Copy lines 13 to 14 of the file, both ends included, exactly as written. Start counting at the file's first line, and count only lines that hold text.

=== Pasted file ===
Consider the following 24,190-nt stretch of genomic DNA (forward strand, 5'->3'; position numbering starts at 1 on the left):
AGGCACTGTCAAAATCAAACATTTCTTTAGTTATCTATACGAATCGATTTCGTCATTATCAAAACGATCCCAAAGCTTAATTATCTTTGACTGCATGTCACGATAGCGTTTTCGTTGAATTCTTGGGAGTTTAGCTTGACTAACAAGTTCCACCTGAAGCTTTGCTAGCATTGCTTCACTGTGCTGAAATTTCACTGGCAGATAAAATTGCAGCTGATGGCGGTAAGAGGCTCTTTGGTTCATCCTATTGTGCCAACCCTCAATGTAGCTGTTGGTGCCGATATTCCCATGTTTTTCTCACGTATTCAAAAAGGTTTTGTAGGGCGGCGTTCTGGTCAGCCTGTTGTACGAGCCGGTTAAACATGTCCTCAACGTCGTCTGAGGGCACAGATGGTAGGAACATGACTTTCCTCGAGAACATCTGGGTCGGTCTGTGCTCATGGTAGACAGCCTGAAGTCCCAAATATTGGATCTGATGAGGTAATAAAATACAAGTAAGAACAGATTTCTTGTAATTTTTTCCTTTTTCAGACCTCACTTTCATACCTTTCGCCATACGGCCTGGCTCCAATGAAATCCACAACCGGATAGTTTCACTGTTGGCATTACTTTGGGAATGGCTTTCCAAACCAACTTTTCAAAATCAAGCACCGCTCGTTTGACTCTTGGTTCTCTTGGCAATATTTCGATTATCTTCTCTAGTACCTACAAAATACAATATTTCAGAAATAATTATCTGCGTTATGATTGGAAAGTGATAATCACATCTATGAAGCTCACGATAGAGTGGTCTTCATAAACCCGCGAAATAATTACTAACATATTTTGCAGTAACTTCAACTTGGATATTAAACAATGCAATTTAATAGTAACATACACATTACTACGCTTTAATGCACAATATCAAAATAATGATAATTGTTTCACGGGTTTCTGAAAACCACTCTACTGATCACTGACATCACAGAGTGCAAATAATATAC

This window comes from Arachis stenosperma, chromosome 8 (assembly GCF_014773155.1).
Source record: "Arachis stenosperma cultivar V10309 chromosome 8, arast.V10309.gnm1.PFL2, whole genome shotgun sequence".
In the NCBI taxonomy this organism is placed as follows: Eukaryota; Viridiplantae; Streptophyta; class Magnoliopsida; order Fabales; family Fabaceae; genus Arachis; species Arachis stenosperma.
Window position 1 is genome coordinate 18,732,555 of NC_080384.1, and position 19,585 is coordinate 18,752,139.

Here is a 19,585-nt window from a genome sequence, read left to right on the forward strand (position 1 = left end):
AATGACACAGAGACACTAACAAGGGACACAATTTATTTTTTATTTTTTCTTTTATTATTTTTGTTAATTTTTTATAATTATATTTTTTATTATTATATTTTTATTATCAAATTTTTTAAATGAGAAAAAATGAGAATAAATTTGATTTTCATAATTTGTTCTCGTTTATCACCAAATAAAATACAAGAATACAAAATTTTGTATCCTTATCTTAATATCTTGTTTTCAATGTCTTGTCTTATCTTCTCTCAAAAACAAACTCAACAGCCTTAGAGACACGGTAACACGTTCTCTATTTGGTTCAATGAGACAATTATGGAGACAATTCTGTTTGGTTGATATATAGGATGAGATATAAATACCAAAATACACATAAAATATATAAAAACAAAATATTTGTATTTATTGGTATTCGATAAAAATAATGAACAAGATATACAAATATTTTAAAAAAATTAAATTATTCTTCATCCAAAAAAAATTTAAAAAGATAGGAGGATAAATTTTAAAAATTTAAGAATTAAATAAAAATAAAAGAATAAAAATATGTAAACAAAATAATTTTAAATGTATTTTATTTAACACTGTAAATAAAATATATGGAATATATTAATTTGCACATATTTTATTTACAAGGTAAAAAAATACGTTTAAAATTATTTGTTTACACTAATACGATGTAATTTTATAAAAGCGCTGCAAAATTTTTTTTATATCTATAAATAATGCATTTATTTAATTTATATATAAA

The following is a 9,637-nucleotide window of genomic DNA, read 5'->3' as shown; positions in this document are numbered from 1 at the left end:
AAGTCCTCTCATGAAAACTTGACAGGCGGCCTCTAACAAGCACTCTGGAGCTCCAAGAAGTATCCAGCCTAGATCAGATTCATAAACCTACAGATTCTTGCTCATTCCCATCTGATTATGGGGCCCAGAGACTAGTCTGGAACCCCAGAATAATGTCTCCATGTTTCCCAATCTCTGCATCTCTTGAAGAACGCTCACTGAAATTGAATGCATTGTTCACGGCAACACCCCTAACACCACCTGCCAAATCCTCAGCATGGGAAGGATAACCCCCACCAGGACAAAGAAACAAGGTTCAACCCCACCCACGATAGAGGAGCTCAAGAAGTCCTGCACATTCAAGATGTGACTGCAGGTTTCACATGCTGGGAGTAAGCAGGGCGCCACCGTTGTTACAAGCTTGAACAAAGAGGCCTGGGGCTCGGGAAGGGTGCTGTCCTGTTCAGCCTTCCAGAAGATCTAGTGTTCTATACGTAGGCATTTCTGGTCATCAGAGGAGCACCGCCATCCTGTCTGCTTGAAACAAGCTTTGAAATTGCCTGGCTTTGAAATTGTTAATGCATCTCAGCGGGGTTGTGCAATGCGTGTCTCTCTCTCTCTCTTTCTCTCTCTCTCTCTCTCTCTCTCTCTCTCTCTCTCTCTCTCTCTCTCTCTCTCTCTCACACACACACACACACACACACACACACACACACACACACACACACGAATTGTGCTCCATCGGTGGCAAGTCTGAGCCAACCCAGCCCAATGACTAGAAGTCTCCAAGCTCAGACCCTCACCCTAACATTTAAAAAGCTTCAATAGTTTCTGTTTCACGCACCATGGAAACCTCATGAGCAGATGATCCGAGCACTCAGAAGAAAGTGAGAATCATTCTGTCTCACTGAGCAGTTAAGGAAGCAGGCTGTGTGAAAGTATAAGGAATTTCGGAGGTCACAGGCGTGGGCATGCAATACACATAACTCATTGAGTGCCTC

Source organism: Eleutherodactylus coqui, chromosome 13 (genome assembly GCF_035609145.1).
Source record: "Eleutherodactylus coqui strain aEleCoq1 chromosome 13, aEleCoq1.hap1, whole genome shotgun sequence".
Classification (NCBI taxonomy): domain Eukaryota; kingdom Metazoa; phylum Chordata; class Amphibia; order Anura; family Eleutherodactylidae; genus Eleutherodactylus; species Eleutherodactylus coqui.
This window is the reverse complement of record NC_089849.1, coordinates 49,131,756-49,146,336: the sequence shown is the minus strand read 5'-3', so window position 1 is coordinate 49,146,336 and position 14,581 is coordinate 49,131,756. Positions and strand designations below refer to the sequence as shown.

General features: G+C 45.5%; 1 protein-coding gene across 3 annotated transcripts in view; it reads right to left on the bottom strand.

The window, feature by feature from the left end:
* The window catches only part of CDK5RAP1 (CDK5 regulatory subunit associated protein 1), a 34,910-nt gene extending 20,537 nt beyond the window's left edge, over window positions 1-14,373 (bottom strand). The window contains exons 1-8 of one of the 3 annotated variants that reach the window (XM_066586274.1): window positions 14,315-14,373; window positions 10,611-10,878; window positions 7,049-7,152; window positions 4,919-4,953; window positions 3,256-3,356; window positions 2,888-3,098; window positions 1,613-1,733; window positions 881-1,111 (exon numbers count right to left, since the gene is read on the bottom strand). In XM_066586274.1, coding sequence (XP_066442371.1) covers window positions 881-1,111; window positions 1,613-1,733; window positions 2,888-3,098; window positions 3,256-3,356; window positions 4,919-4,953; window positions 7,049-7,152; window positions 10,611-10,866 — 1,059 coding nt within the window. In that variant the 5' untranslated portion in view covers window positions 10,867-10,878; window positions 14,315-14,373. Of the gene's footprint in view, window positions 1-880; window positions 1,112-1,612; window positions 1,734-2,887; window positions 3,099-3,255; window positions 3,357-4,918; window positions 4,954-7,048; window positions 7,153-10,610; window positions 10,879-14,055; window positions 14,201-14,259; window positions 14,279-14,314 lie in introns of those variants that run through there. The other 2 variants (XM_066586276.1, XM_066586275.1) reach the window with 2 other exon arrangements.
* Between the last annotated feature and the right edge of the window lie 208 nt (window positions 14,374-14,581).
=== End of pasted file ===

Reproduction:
Classification (NCBI taxonomy): domain Eukaryota; kingdom Metazoa; phylum Chordata; class Amphibia; order Anura; family Eleutherodactylidae; genus Eleutherodactylus; species Eleutherodactylus coqui.
This window is the reverse complement of record NC_089849.1, coordinates 49,131,756-49,146,336: the sequence shown is the minus strand read 5'-3', so window position 1 is coordinate 49,146,336 and position 14,581 is coordinate 49,131,756. Positions and strand designations below refer to the sequence as shown.